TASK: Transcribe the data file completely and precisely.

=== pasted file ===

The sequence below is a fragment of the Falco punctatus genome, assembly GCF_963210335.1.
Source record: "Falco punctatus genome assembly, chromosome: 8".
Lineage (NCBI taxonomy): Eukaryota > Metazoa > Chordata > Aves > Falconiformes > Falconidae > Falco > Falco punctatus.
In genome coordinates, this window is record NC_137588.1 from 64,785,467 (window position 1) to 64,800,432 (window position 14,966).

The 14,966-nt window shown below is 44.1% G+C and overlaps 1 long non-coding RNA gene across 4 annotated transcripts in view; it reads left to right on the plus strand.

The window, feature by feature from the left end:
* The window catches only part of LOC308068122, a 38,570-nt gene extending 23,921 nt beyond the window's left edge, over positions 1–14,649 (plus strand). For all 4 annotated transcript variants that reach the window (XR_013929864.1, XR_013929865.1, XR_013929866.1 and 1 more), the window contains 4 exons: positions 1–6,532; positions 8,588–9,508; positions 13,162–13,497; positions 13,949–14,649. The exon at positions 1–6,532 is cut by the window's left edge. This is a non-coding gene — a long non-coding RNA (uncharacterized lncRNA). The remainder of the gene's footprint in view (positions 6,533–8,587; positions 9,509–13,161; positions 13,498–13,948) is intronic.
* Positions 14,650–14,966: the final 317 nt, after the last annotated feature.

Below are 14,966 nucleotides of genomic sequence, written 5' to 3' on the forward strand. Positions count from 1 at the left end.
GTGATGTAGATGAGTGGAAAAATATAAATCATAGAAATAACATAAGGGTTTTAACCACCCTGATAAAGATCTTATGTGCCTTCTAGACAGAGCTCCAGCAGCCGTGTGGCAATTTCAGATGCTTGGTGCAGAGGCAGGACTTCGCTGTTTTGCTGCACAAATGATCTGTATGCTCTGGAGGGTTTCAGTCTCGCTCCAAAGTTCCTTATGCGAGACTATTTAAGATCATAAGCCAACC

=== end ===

The sequence below is a fragment of the Falco punctatus genome, assembly GCF_963210335.1.
Source record: "Falco punctatus genome assembly, chromosome: 8".
Lineage (NCBI taxonomy): Eukaryota > Metazoa > Chordata > Aves > Falconiformes > Falconidae > Falco > Falco punctatus.
In genome coordinates, this window is record NC_137588.1 from 64,785,467 (window position 1) to 64,800,432 (window position 14,966).

The 14,966-nt window shown below is 44.1% G+C and overlaps 1 long non-coding RNA gene across 4 annotated transcripts in view; it reads left to right on the plus strand.

The window, feature by feature from the left end:
* The window catches only part of LOC308068122, a 38,570-nt gene extending 23,921 nt beyond the window's left edge, over positions 1–14,649 (plus strand). For all 4 annotated transcript variants that reach the window (XR_013929864.1, XR_013929865.1, XR_013929866.1 and 1 more), the window contains 4 exons: positions 1–6,532; positions 8,588–9,508; positions 13,162–13,497; positions 13,949–14,649. The exon at positions 1–6,532 is cut by the window's left edge. This is a non-coding gene — a long non-coding RNA (uncharacterized lncRNA). The remainder of the gene's footprint in view (positions 6,533–8,587; positions 9,509–13,161; positions 13,498–13,948) is intronic.
* Positions 14,650–14,966: the final 317 nt, after the last annotated feature.

Below are 14,966 nucleotides of genomic sequence, written 5' to 3' on the forward strand. Positions count from 1 at the left end.
GTGATGTAGATGAGTGGAAAAATATAAATCATAGAAATAACATAAGGGTTTTAACCACCCTGATAAAGATCTTATGTGCCTTCTAGACAGAGCTCCAGCAGCCGTGTGGCAATTTCAGATGCTTGGTGCAGAGGCAGGACTTCGCTGTTTTGCTGCACAAATGATCTGTATGCTCTGGAGGGTTTCAGTCTCGCTCCAAAGTTCCTTATGCGAGACTATTTAAGATCATAAGCCAACC